Day 17 – Burnie, Tasmania
February 24, 2016
G'Day Mate How You Going?
Today we are on the island of Tasmania. Before the last ice age, Tasmania was connected to the mainland of Australia. Today, Bass Strait separates the two. Our guide worked for years at the chamber of commerce of Burnie and is passionate about the place. ‘Passionate’ is probably not a powerful enough word to describe him. All the other guides actually use the book he and his wife have written about Tasmania. For example he was instrumental in bringing cruise ships into Burnie. Even with the progress made, Tasmania is still out literally in the middle of nowhere. He said he didn’t like to use the word isolated, but it definitely is. That is the reason we have not been able to send emails. Tom is definitely having internet withdrawal. When he went to the ship’s Internet Café, he was told, “The ship is now in a geographical dead zone. There just aren’t any satellites for the ship to connect to.”
As you drive through Tasmania, it is very pretty farm land. Cattle, both beef and dairy, have vast grass lands to graze. There is plenty of sheep as well. There are also miles of beautiful forest. Timber is an important product. Not sure the reasoning with all this land, but when you do come to a village the houses are extremely close together. Note I said village. The houses are really small. When you do come to a town you had better not blink.
That said, Burnie is the fourth largest city on Tasmania with a population of 20,000. Until 2010, Burnie was home to a major pulp factory, which at its height employed 4,000 people. There was also a paint production plant that turned Emu Bay orange for as far as the eye can see. However, today with the help of people like Allan, our guide, Burnie has transformed it industrial roots into a city focused on food, culture, and tourism. The government has spent millions trying to clean up the pollution caused by years of pulp and paint making. No telling how many toxins we picked up yesterday.
First we went to Anvers Chocolate factory specializing in Belgian chocolate. We were each met with a large piece of chocolate pie. Not that any of us on the ship need more desserts, but it was delicious. It will probably take me six months to take off the weight I have added to my waist line in a few short weeks.
Then onto the reason we chose this tour, The Trowunna Wildlife Park. It is family owned and a place dedicated to rescuing wild animals. They had three baby wombats which are a relative to the koala. When they see a wombat killed on the road, they check her pouch and if possible save the baby inside. They had one 18th month old female named Harriet. They told us that even though right now she is extremely friendly and loves people, she will get to a point where she becomes independent and wants nothing to do with people. At that point they can either return her to the wild or use her in breeding programs at zoos around the world. They also had two, one month old wombats that you could see just wanted to be back in mom’s pouch. They were also saved from a road kill mom.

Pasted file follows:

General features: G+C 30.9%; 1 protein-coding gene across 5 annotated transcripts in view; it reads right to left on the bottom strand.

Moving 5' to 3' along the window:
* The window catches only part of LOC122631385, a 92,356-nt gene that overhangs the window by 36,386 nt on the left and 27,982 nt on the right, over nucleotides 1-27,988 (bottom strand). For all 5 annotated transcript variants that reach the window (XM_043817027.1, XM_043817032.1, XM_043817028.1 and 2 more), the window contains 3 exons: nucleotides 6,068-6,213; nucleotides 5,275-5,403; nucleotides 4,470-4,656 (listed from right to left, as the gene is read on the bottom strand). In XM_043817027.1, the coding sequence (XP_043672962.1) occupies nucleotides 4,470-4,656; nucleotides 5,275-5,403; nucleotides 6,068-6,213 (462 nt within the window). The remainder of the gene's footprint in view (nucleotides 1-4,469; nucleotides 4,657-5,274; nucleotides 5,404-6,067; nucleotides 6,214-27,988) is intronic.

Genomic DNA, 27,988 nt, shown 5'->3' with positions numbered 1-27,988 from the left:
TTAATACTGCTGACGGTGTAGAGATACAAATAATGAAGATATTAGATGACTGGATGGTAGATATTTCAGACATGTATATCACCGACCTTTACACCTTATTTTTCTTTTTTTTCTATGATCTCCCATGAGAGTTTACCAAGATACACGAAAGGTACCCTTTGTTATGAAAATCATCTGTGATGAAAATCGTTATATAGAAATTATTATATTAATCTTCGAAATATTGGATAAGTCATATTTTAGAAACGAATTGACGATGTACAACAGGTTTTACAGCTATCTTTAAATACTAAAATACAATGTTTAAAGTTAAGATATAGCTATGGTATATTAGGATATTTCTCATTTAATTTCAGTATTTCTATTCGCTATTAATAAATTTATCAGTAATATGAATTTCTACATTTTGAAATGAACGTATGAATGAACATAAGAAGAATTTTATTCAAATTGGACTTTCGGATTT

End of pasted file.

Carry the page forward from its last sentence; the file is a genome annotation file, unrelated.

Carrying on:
They also had Tasmania devils. That was the ‘must see’ for us. They were everything I expected, and it is so much fun to say, I have now pet a Tasmania Devil. One of the owners had one that had been raised from an infant, but even so he warned us not to pet her head. He did put his finger in her mouth and said most of the time she is gentle but every now and then the ‘devil’ comes out in her. Another guide picked up a devil from their pen and he did not get anywhere near this one’s mouth as its teeth were flailing, and it was screaming at the top of its lungs. They told us that once their jaws clamp down there is no removing its jaw from what is in its mouth. Their bite is so powerful that they can even bite through bone. I did not pet its head.
There were also large numbers of ‘freeloading’ kangaroos. I guess kangaroos can be a real problem. Our guide told us that he can get over 300 bales of hay off of his land but because of kangaroos he is lucky if he can get 70 bales. I do see that is a problem. However, yesterday they were great fun. The wildlife sanctuary does sell food for the kangaroos. It is labeled ‘food for the freeloaders.’ The kangaroos are very used to being fed and will come right up to you. Lots of great fun.
This story is for Niki, our rat hunting dog. People long ago introduced rabbits and rats to the island and there seemed to be no getting rid of them. They tried everything. Finally, they brought in rat hunting dogs and that did the trick. No more rats. Can you see Niki? Not only do you get to find them; you can kill them too.
Then onto the Ashgrove Cheese Factory. They showed us a video of how ‘clean’ their milk is. I guess it might be far enough away from the pollution of Burnie, but not sure. Anyway their cheese was very good and those that had ice cream said it was delicious. They even sell what is called ‘green milk’ which must be very much like milk straight from the cow as the milk separates and the cream comes to the top. You must shake the milk before you pour it. As many cheese factories I have been to, I did not realize that cheese was originally a means of storing the cream.
“One doesn’t discover new lands without consenting to lose sight of the shore…” - André Gide
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Tom and Holly